In the end about 60 percent of the audience backed Ken Livingstone. But many who did also expressed doubts about him. Paul Renny was involved in the Enfield Committee Against the War in the Balkans: 'I was disappointed when Livingstone backed the war in the Balkans. I am still going to vote for Ken because he represents the left in the party. He is the only candidate who defends the public ownership of transport. We must not let this campaign be all about personalities. It must be about the policies.'

Gary, a Labour Party member since 1972, added, 'I will be voting for Ken Livingstone, because he is the most left wing candidate. I've been driving buses since 1978. I remember Livingstone and the GLC's Fares Fair campaign. Yes, it was a great success, but Livingstone capitulated when the Tories went running to the courts. Livingstone is promising to stop tube privatisation. I hope he keeps his word.'


Rash of meetings set

ACTIVISTS ARE setting up hustings and public meetings across London to discuss Labour's candidate for the mayor of London.

On Tuesday Frank Dobson, Glenda Jackson and Ken Livingstone were due to speak at a public forum called by the GMB union's Heathrow airport branches. One GMB branch secretary told Socialist Worker, 'There is massive enthusiasm around the airport for this meeting. The privatisation of the air traffic control network will be the key issue for many airport workers.'

On hearing that Hackney MP Brian Sedgemore had announced that he was going to back Frank Dobson, local Socialist Workers Party branches organised a petition. They are calling on Sedgemore to back Livingstone and will be presenting the petition to Sedgemore at his MP's surgery on 18 November.

Rail workers from the RMT and ASLEF unions have organised a debate between all three candidates on Tuesday 16 November. Finn Brennan, secretary of East Finchley and Golders Green ASLEF branch, said, 'We are fighting for the maximum turnout. Ken Livingstone is the only Labour candidate who is opposed to the privatisation of London Underground. We are going to use the London mayor election as a launchpad to stop privatisation.'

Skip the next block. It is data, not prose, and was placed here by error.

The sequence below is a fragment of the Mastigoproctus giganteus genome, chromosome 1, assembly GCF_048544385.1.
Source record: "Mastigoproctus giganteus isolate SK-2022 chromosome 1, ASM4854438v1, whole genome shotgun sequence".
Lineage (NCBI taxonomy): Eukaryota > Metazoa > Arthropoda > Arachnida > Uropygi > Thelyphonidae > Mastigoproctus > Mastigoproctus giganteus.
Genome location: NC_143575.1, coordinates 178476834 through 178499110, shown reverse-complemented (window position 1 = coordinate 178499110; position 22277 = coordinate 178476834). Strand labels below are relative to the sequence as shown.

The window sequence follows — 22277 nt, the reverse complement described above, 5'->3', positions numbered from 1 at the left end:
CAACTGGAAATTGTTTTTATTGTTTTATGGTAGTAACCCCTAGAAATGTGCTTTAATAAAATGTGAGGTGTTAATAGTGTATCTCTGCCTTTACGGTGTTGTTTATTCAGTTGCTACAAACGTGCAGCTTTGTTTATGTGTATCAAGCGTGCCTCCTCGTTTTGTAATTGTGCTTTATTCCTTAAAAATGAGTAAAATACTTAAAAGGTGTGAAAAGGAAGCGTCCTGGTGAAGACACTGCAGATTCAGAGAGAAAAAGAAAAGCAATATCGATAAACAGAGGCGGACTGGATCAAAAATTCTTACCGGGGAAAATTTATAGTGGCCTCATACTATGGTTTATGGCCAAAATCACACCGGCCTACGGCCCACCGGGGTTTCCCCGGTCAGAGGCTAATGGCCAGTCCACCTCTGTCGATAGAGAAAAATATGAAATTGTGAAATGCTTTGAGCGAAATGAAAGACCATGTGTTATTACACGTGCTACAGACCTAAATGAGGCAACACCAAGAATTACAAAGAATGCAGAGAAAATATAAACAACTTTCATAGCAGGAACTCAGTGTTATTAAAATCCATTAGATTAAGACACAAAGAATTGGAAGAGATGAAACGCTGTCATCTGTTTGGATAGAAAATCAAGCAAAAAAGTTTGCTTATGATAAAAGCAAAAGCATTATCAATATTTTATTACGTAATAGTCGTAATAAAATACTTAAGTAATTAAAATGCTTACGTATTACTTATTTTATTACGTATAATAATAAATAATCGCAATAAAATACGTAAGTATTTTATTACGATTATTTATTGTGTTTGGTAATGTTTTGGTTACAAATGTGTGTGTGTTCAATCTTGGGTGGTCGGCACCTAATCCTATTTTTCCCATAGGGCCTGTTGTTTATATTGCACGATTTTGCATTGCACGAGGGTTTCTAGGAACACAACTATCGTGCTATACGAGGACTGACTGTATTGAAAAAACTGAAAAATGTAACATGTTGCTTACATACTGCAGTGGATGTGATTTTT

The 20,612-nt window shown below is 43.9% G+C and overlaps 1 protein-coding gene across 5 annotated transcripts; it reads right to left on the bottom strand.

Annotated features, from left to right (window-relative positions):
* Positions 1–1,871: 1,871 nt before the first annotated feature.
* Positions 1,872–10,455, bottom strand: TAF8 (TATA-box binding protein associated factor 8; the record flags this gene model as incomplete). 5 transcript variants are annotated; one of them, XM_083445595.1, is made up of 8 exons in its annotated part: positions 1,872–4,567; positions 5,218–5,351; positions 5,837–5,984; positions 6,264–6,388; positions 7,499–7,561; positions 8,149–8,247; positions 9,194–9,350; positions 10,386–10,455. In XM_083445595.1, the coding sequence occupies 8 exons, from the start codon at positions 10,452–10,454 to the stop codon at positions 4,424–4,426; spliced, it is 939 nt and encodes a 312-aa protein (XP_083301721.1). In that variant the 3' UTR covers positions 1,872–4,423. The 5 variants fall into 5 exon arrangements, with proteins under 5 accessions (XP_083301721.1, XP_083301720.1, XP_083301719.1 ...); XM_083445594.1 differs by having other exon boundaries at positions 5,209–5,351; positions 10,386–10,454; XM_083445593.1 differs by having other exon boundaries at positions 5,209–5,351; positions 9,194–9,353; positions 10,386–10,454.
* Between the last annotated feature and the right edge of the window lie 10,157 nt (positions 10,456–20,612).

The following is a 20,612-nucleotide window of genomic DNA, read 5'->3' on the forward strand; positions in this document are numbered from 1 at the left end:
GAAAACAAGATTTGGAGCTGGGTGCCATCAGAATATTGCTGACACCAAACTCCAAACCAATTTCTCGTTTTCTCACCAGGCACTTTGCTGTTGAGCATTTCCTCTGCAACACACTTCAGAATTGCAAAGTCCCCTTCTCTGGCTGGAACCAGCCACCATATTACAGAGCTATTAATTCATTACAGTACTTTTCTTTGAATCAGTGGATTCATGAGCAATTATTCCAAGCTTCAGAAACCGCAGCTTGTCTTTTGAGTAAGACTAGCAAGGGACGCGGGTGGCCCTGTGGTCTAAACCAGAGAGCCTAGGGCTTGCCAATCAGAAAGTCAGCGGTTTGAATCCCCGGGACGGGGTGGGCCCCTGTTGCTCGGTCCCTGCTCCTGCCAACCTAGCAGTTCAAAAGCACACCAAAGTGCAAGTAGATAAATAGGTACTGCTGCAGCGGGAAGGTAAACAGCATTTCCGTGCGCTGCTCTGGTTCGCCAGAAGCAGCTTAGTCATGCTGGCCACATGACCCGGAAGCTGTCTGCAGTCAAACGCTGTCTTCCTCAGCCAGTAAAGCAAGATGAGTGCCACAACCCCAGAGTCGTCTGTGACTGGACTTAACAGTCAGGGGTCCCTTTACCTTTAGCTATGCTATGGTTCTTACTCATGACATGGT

In Livingstone's own constituency of Brent, union branches are coming together to organise a public debate on Labour's mayoral candidate. So far local GMB, UNI SON and FBU union branches and Brent Trades Council have sponsored the meeting, which is set for 5 December. Brian Butterworth is secretary of Brent council UNISON branch and one of the organisers of the meeting. He says, 'Ken Livingstone is being asked to speak at hundreds of meetings across London. But when he found out that both Jackson and Dobson had agreed to speak at our debate he immediately agreed to come.'

Lecturers at Southwark College have organised a hustings meeting on 13 December.


Where they stand

WHERE DO the three would-be Labour candidates stand on key issues?

Disabled benefits:

Frank Dobson voted to cut the benefits in last week's parliamentary vote. Glenda Jackson claims she is not a Blairite. But she too voted for the cuts. Ken Livingstone voted against the cuts.

Transport:

Glenda Jackson was New Labour's transport minister until recently. She helped draw up plans to privatise London Underground. Frank Dobson backs the privatisation of London Underground. Ken Livingstone opposes the privatisation of London Underground.


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Article information

Features
Sat 13 Nov 1999, 00:00 GMT
Issue No. 1672